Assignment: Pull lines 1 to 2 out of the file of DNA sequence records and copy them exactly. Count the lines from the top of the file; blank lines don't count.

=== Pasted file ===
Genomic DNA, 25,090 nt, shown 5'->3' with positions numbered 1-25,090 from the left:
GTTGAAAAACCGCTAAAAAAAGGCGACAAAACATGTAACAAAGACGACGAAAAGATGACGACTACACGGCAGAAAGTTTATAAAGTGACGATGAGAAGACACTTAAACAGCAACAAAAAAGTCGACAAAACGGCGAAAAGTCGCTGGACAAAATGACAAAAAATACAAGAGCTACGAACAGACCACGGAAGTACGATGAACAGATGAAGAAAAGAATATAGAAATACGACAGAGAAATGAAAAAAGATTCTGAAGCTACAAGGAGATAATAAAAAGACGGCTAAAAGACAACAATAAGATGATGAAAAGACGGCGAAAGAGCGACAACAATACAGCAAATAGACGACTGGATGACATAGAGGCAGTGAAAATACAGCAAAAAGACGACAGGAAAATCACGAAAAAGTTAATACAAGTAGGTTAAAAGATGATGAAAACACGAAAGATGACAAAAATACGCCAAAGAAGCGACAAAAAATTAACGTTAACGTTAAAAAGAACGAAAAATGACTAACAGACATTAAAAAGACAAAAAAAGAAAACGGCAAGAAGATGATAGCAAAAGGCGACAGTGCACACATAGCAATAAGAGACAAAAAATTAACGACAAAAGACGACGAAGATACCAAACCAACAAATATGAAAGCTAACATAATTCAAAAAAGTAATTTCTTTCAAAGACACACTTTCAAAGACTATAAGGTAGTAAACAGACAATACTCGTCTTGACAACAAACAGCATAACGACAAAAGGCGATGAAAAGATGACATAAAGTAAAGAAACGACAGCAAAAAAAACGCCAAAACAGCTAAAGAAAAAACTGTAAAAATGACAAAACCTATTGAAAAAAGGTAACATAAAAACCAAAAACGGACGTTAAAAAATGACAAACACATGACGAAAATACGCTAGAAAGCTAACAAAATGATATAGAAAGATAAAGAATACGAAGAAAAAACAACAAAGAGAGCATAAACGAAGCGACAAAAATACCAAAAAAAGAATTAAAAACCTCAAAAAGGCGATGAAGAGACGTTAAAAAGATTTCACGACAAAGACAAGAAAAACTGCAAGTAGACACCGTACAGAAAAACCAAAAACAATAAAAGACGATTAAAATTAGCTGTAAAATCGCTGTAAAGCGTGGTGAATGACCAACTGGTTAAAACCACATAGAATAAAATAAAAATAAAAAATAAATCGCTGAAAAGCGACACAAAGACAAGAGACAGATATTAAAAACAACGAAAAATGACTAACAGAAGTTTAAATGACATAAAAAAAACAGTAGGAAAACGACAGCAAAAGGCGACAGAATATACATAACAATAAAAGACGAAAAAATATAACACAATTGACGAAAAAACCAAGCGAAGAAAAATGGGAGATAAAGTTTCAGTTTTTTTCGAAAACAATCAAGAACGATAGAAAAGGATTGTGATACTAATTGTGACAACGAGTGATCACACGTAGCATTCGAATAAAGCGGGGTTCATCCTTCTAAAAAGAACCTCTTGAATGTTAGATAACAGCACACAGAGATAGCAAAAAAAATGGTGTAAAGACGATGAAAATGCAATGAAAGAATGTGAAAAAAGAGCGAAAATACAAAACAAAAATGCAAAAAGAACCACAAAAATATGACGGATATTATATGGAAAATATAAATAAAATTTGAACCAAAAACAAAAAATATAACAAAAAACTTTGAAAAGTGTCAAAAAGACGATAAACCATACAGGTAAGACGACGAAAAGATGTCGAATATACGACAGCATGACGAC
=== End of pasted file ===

Genomic DNA, 25,090 nt, shown 5'->3' with positions numbered 1-25,090 from the left:
GTTGAAAAACCGCTAAAAAAAGGCGACAAAACATGTAACAAAGACGACGAAAAGATGACGACTACACGGCAGAAAGTTTATAAAGTGACGATGAGAAGACACTTAAACAGCAACAAAAAAGTCGACAAAACGGCGAAAAGTCGCTGGACAAAATGACAAAAAATACAAGAGCTACGAACAGACCACGGAAGTACGATGAACAGATGAAGAAAAGAATATAGAAATACGACAGAGAAATGAAAAAAGATTCTGAAGCTACAAGGAGATAATAAAAAGACGGCTAAAAGACAACAATAAGATGATGAAAAGACGGCGAAAGAGCGACAACAATACAGCAAATAGACGACTGGATGACATAGAGGCAGTGAAAATACAGCAAAAAGACGACAGGAAAATCACGAAAAAGTTAATACAAGTAGGTTAAAAGATGATGAAAACACGAAAGATGACAAAAATACGCCAAAGAAGCGACAAAAAATTAACGTTAACGTTAAAAAGAACGAAAAATGACTAACAGACATTAAAAAGACAAAAAAAGAAAACGGCAAGAAGATGATAGCAAAAGGCGACAGTGCACACATAGCAATAAGAGACAAAAAATTAACGACAAAAGACGACGAAGATACCAAACCAACAAATATGAAAGCTAACATAATTCAAAAAAGTAATTTCTTTCAAAGACACACTTTCAAAGACTATAAGGTAGTAAACAGACAATACTCGTCTTGACAACAAACAGCATAACGACAAAAGGCGATGAAAAGATGACATAAAGTAAAGAAACGACAGCAAAAAAAACGCCAAAACAGCTAAAGAAAAAACTGTAAAAATGACAAAACCTATTGAAAAAAGGTAACATAAAAACCAAAAACGGACGTTAAAAAATGACAAACACATGACGAAAATACGCTAGAAAGCTAACAAAATGATATAGAAAGATAAAGAATACGAAGAAAAAACAACAAAGAGAGCATAAACGAAGCGACAAAAATACCAAAAAAAGAATTAAAAACCTCAAAAAGGCGATGAAGAGACGTTAAAAAGATTTCACGACAAAGACAAGAAAAACTGCAAGTAGACACCGTACAGAAAAACCAAAAACAATAAAAGACGATTAAAATTAGCTGTAAAATCGCTGTAAAGCGTGGTGAATGACCAACTGGTTAAAACCACATAGAATAAAATAAAAATAAAAAATAAATCGCTGAAAAGCGACACAAAGACAAGAGACAGATATTAAAAACAACGAAAAATGACTAACAGAAGTTTAAATGACATAAAAAAAACAGTAGGAAAACGACAGCAAAAGGCGACAGAATATACATAACAATAAAAGACGAAAAAATATAACACAATTGACGAAAAAACCAAGCGAAGAAAAATGGGAGATAAAGTTTCAGTTTTTTTCGAAAACAATCAAGAACGATAGAAAAGGATTGTGATACTAATTGTGACAACGAGTGATCACACGTAGCATTCGAATAAAGCGGGGTTCATCCTTCTAAAAAGAACCTCTTGAATGTTAGATAACAGCACACAGAGATAGCAAAAAAAATGGTGTAAAGACGATGAAAATGCAATGAAAGAATGTGAAAAAAGAGCGAAAATACAAAACAAAAATGCAAAAAGAACCACAAAAATATGACGGATATTATATGGAAAATATAAATAAAATTTGAACCAAAAACAAAAAATATAACAAAAAACTTTGAAAAGTGTCAAAAAGACGATAAACCATACAGGTAAGACGACGAAAAGATGTCGAATATACGACAGCATGACGAC